WASHINGTON (Reuters) - Accused Russian agent Maria Butina, suspected of trying to infiltrate the National Rifle Association and influence U.S. policy toward Russia, is expected to plead guilty this week following a deal between her lawyers and U.S. prosecutors, according to court filings on Monday.
Exactly how the deal will be structured for Butina was not immediately clear. U.S. District Judge Tanya Chutkan in Washington scheduled a hearing for Wednesday.
CNN reported on Monday that Butina had already begun to cooperate with prosecutors, citing one source familiar with the matter. A representative for the U.S. Attorney’s Office declined to comment on the case.
ABC News first reported that Butina would cooperate with prosecutors.
Butina, a former American University graduate student, had previously pleaded not guilty to U.S. charges in July that she was acting as an agent of the Russian government and conspiring to take actions on Russia’s behalf.
Prosecutors have accused her of working with a Russian official and two U.S. citizens to try to infiltrate the powerful NRA lobby group that has close ties to Republican politicians including President Donald Trump, and influence Washington’s policy toward Moscow.
Butina’s lawyers previously identified the Russian official as Alexander Torshin, a deputy governor of Russia’s central bank who was hit with U.S. Treasury Department sanctions in April.
One of the two Americans mentioned in the prosecutors’ criminal complaint was Paul Erickson, a conservative U.S. political activist who was dating Butina. Neither Erickson nor Torshin has been accused by prosecutors of wrongdoing.
Butina’s cooperation will mainly focus on telling investigators about the role of Erickson and her interactions with Russian officials, CNN reported.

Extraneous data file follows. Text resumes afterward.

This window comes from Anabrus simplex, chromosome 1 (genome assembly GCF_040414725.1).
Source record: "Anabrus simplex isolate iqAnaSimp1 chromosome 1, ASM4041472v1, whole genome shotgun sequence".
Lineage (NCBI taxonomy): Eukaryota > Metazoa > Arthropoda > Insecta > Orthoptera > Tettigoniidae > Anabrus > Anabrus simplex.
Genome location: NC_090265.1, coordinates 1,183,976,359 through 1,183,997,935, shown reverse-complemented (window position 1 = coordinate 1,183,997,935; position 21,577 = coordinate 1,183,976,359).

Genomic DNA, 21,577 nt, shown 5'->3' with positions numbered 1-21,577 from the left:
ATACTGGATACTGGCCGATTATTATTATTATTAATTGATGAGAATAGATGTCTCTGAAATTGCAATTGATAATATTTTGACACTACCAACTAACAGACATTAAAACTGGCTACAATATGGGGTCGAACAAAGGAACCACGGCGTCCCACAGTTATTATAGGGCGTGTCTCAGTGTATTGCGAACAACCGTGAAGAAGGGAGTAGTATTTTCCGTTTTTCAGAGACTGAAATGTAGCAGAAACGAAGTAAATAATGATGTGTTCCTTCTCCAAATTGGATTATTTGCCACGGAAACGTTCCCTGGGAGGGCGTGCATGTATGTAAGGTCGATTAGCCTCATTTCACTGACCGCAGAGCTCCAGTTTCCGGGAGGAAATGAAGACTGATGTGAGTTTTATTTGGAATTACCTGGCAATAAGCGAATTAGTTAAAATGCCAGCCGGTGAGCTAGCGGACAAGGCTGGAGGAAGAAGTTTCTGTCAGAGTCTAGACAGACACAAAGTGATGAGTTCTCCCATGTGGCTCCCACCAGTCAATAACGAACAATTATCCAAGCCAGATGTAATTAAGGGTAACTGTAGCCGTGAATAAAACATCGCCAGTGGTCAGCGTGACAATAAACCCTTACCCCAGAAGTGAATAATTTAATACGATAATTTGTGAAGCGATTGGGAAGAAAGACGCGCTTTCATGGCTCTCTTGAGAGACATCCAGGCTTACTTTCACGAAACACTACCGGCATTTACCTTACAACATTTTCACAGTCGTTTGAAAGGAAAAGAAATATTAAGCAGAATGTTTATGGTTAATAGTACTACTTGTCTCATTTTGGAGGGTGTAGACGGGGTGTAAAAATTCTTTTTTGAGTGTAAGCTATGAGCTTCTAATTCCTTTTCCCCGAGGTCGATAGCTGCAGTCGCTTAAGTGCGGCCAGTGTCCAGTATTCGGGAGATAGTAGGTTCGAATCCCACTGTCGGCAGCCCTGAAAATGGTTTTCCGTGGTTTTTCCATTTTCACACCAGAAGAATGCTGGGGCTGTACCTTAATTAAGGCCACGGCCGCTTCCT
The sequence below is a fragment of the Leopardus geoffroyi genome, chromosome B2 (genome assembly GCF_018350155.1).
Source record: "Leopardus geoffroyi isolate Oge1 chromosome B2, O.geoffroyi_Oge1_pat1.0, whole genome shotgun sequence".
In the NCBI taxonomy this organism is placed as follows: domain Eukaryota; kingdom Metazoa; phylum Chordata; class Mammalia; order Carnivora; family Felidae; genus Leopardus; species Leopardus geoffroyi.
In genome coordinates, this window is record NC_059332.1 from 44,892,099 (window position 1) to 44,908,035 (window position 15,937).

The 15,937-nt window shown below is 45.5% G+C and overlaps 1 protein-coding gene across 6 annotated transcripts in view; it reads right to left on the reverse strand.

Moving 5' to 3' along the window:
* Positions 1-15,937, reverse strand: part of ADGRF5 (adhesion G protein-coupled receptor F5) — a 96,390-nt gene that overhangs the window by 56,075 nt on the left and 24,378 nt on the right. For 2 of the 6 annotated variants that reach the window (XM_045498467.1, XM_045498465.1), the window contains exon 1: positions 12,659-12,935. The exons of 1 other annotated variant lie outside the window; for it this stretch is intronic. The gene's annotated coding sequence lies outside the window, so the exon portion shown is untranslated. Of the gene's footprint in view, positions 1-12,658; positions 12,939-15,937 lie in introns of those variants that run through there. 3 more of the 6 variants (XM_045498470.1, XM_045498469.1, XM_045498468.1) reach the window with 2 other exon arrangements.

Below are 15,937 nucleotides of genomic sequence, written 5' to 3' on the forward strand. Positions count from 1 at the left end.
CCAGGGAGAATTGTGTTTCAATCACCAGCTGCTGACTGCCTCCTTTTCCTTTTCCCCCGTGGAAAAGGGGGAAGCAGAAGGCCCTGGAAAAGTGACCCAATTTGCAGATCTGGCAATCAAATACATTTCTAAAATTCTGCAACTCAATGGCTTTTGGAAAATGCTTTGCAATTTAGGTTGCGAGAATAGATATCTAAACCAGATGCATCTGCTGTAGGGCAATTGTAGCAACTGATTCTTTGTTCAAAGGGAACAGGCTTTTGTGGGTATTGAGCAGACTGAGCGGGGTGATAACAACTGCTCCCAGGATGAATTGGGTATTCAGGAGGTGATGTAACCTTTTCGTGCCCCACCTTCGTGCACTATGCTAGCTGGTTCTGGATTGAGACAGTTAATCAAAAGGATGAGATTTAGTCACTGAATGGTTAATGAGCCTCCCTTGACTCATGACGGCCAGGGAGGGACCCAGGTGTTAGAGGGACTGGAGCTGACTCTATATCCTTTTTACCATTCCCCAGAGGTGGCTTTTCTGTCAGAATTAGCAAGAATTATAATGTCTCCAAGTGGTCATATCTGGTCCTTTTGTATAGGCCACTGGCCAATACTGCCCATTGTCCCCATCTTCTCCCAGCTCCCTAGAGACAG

The case against Butina is being prosecuted by the U.S. Attorney’s Office in Washington and the National Security Division, and not U.S. Special Counsel Robert Mueller, who is investigating Russian interference in the 2016 U.S. election and any coordination between Moscow and Trump campaign members.
The government’s complaint against Butina did not explicitly mention Trump’s campaign. Trump has denied any collusion with Moscow occurred.
Reuters previously reported, however, that Butina was a Trump supporter who bragged at parties in Washington that she could use her political connections to help get people jobs in the Trump administration.
In a Dec. 8, 2016, class project at American University, she gave a presentation titled “What Might President Trump’s Foreign Policy Be Toward Russia?” and listed several of Russia’s policy objectives, according to a copy reviewed by Reuters.
Whether she could help shed any light on contacts between Trump’s campaign and Russia is not known.
Moreover, the prosecutors in her case have previously made mistakes, including erroneously accusing Butina of offering sex in exchange for a position in a special interest group. The errors could possibly have helped give Butina more leverage in reaching a plea deal.
Reporting by Sarah N. Lynch; Additional reporting by Makini Brice; Editing by Susan Thomas and Grant McCool
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